Rutgers coach C. Vivian Stringer on the cusp of 1,000 wins: “I just love the game”

C. Vivian Stringer. Photo © Charles Hallman
C. Vivian Stringer. Photo © Charles Hallman

Rutgers head coach C. Vivian Stringer exclaimed during a late October Big Ten media call that she wanted to win her thousandth game as soon as possible.

“I want to get it done as I have a lot of family members that are coming from all areas of the country and I don’t want them to come up here for nothing, and they can’t get their money back for the ticket,” she bemoaned.

Stringer said Monday on a teleconference, on the eve of possible notching her place on the elite 1,000 women’s basketball career victory club that last Friday’s 61-47 win over Stony Brook, her 999th career victory was more nerve wracking for her than Tuesday’s upcoming home contest verses Central Connecticut State.

“I was so nervous about that second game” of the season last week, Stringer admitted.  “I don’t want people to be disappointed.”

She has a storied career that started in 1971. It includes three Final Fours at three different schools and two times as a national championship runner-up. Her career began at Cheyney State University just outside Philadelphia, the same city that also produced Dawn Staley and former colleague John Chaney – all three are in the Hall of Fame.

Stringer, who is not accustomed to giving sound-byte answers, was pensive about her career path on Monday’s teleconference that lasted a half hour or so. She is as fired up and competitive now as she was when she began coaching decades ago.

“I’ve gotten the chance to coach pre-Title IX,” Stringer recalled.  “I knew at a very early stage in my life that it wasn’t just basketball” but to teach her players how to be successful off the court when their playing days were over as well, she stressed.

She reflected on her soon-to-be reached latest milestone and where it stands on her legendary status sheet such as in 2013 when she became one of five current active women’s coaches to win 900 games.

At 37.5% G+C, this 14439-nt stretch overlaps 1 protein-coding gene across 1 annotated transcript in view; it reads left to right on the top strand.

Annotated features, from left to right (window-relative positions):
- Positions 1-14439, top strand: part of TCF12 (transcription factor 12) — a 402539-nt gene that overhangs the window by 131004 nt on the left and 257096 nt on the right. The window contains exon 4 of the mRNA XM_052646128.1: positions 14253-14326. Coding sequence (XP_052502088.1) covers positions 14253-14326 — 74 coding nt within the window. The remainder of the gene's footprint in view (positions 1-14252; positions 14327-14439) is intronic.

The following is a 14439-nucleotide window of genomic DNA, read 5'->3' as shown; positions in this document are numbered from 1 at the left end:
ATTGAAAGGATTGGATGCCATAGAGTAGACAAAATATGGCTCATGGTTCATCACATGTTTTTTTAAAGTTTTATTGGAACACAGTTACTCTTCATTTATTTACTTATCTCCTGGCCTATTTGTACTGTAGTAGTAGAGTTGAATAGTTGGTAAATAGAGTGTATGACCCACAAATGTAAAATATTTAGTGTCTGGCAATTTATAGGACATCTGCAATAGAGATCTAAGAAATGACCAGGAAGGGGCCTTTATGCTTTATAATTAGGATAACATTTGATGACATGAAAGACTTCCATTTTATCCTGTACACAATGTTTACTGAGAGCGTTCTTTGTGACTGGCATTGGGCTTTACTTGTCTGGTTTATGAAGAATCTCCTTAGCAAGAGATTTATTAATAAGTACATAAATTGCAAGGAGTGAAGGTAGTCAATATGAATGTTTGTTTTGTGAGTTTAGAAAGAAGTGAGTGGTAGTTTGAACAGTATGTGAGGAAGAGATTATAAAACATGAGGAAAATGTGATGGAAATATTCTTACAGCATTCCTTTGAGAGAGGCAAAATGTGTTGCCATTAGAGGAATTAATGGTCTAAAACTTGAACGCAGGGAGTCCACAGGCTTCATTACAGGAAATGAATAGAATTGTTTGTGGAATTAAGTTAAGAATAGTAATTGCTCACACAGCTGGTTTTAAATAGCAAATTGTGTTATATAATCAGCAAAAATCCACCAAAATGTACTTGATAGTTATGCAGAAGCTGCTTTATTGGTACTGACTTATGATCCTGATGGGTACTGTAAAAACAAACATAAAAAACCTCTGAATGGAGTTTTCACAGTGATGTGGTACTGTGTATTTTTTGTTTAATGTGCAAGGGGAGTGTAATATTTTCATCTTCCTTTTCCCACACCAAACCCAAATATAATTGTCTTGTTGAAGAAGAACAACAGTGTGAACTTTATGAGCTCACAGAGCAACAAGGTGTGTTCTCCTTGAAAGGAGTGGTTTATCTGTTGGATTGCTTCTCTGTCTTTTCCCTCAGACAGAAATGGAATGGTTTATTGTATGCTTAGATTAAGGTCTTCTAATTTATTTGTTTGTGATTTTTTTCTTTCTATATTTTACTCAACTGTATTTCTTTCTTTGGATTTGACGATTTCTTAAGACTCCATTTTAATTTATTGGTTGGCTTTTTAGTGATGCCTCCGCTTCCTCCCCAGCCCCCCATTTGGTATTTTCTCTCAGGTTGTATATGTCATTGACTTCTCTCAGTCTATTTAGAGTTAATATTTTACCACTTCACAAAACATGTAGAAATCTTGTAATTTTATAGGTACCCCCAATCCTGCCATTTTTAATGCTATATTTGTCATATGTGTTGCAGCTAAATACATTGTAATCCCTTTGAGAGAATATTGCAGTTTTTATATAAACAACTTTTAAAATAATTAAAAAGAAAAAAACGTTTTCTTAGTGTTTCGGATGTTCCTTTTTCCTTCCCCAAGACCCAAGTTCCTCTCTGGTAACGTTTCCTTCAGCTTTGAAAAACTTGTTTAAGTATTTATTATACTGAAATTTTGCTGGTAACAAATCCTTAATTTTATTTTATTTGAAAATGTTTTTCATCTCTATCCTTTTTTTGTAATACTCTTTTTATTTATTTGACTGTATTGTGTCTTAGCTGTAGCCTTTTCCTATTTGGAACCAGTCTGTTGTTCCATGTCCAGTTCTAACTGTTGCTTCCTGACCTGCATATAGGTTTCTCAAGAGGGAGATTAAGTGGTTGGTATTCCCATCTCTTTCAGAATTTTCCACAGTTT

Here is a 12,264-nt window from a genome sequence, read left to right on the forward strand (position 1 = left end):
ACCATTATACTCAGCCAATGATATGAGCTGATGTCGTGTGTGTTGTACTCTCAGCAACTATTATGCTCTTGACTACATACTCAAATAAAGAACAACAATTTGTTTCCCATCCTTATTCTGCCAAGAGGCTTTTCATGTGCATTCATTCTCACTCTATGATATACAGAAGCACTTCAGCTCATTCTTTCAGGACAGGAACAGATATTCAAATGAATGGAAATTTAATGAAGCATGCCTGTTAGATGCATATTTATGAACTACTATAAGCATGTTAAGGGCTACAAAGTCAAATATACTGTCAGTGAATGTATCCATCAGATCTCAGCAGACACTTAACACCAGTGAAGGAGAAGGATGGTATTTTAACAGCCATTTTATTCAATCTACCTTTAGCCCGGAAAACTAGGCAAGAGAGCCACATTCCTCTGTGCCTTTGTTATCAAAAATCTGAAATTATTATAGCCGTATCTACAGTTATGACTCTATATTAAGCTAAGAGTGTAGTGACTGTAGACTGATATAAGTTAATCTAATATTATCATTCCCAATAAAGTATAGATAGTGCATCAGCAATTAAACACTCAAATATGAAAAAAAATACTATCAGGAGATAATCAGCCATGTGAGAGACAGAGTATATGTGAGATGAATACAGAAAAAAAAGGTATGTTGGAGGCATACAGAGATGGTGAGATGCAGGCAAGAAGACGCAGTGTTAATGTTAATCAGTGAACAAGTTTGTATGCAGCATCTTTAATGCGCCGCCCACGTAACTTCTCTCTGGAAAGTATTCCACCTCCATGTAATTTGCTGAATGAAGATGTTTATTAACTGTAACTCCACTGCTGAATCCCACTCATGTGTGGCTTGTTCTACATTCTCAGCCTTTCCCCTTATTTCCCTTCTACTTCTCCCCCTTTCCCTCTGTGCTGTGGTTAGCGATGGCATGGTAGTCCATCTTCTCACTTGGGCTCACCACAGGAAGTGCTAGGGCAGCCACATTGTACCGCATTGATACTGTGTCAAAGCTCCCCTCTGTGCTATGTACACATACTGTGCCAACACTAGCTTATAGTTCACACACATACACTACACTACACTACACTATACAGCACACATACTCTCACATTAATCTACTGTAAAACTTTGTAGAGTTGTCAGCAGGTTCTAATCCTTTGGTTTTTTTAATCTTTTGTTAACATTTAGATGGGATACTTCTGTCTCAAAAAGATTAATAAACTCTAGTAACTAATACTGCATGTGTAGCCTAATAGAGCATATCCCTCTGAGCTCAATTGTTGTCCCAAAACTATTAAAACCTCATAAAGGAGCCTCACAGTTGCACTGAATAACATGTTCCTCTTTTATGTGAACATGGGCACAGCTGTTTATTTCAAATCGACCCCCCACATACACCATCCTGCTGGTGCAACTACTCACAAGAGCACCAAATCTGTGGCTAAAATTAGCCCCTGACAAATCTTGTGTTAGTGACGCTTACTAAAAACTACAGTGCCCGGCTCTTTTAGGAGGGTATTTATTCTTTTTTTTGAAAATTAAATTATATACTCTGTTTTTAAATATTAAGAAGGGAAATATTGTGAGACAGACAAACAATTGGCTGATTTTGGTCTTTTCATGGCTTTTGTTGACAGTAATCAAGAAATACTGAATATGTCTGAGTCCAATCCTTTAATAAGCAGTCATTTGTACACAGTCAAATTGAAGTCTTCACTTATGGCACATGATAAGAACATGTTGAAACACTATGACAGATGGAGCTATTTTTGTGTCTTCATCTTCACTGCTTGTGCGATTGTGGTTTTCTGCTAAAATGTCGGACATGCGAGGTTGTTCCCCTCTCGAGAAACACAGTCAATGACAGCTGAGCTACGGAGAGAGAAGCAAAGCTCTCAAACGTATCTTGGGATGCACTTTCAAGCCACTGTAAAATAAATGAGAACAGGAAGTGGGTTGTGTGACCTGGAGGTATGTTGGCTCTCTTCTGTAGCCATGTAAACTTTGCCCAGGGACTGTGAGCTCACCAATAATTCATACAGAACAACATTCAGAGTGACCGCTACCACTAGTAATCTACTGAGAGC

“Wow, that was a lot of games,” she said about reaching 900.

“It doesn’t cement anything but that I’ve been blessed that people have trusted me and given me and my staff a chance (to coach),” she noted.

“I really appreciate people that appreciate the love that I have, and let me love this game as I have, and provided me this great opportunity. It started off with my husband, who was my number one fan; the great administrators and the players who believed in me. I am just happy and grateful that I had the opportunity, and the opportunity to continue somehow to shape the lives of these young women in this exciting age that we are in right now.”

She tried to recall her very first win.

“I can’t honestly say I can remember” she said.  “I just remember being happy.  “Who would know that I’d have the occasion to count that win among the many others I would have in the future.  It was a lot of games.”  Rather she looked forward to the next practice “because I always wanted to look at the tape, make corrections…and they would be better the next time.” Her teams at Cheyney (1972-1983) “were just driven to compete,” she recalled.

Her mentors?  Stringer quickly pointed to her late husband, who died in 1993 midway through the season in which she guided Iowa to the Final Four.